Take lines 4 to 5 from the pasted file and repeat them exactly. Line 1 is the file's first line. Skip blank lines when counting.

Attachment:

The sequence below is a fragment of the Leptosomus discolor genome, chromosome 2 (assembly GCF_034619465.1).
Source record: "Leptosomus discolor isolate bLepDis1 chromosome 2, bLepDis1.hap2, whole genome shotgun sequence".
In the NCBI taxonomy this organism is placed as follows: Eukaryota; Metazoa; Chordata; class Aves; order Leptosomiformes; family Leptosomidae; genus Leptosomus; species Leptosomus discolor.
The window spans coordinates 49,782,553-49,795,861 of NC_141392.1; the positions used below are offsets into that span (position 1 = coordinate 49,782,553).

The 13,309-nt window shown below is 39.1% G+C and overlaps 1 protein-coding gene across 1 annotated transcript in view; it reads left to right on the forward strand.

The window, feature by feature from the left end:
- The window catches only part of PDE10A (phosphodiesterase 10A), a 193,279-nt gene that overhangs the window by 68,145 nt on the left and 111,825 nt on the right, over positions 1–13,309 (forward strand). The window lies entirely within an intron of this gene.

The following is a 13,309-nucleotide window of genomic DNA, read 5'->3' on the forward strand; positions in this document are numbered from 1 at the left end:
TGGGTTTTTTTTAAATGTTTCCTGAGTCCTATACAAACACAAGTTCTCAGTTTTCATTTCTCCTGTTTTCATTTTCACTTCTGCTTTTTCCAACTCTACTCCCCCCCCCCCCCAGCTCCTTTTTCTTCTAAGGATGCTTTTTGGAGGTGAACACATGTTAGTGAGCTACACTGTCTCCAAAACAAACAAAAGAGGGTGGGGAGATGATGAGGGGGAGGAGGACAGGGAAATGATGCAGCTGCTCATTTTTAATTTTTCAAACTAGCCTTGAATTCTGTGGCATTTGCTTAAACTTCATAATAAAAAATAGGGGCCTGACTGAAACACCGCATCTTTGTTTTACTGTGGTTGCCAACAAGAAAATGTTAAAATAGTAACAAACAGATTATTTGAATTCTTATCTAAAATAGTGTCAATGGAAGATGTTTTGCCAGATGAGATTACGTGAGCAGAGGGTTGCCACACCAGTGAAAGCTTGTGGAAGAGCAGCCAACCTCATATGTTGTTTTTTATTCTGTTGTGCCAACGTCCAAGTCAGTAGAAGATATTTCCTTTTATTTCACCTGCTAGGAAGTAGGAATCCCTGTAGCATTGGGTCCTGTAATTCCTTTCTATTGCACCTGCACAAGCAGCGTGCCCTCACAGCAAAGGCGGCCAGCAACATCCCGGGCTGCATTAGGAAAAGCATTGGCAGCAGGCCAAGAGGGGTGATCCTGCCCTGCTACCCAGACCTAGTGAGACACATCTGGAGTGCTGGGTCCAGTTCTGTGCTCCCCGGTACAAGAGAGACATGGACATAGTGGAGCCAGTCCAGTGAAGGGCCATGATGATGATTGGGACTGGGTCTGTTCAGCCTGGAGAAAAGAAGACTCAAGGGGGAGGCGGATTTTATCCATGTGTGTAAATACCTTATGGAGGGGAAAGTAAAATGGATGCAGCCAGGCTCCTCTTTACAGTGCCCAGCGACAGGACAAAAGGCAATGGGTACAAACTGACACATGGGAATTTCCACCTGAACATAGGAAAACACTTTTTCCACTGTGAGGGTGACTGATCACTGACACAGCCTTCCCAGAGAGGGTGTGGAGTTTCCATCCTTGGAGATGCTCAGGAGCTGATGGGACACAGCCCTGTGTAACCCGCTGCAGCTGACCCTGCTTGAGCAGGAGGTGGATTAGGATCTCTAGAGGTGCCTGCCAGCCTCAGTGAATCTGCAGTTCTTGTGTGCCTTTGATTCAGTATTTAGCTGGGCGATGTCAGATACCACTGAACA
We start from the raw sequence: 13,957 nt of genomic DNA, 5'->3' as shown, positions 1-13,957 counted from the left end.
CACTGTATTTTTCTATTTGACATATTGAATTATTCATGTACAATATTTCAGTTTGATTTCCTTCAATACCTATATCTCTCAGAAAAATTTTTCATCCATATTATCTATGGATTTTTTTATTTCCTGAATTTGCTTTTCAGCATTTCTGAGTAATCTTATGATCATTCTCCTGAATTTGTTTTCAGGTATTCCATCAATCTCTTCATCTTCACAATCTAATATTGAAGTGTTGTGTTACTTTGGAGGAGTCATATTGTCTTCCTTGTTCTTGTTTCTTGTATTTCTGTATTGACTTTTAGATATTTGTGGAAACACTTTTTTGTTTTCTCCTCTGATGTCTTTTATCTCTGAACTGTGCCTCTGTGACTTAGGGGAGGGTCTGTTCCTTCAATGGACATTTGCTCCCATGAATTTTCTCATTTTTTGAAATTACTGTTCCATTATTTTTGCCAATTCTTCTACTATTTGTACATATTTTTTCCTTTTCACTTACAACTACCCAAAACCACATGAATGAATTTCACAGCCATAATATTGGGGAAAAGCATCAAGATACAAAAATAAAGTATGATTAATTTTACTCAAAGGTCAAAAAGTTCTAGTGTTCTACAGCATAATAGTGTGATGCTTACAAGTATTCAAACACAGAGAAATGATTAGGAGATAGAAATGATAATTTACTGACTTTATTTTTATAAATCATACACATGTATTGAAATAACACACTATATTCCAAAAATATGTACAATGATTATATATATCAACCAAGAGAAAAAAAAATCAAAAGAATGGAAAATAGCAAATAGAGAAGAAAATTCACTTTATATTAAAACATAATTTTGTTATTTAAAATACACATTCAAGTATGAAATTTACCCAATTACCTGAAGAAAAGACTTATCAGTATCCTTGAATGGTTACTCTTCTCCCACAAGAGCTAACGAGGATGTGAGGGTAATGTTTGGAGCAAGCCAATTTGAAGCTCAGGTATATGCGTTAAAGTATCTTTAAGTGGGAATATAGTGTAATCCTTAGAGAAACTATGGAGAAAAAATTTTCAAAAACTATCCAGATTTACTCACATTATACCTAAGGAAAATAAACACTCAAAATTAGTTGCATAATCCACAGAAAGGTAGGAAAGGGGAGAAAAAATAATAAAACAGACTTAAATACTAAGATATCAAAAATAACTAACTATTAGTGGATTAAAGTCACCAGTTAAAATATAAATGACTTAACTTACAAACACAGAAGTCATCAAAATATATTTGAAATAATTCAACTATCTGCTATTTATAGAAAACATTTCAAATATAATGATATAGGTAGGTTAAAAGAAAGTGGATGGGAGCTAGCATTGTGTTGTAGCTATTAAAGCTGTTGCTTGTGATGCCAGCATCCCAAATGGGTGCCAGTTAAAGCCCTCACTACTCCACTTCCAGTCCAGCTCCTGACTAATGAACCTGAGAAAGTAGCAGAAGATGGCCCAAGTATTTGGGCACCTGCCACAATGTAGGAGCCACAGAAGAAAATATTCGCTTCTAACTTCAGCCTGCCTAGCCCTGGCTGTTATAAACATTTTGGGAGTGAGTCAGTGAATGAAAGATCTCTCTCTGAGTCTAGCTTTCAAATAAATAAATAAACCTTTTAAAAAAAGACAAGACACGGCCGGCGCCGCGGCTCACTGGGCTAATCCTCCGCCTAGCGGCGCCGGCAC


The window spans coordinates 49,782,553-49,795,861 of NC_141392.1; the positions used below are offsets into that span (position 1 = coordinate 49,782,553).

The 13,309-nt window shown below is 39.1% G+C and overlaps 1 protein-coding gene across 1 annotated transcript in view; it reads left to right on the forward strand.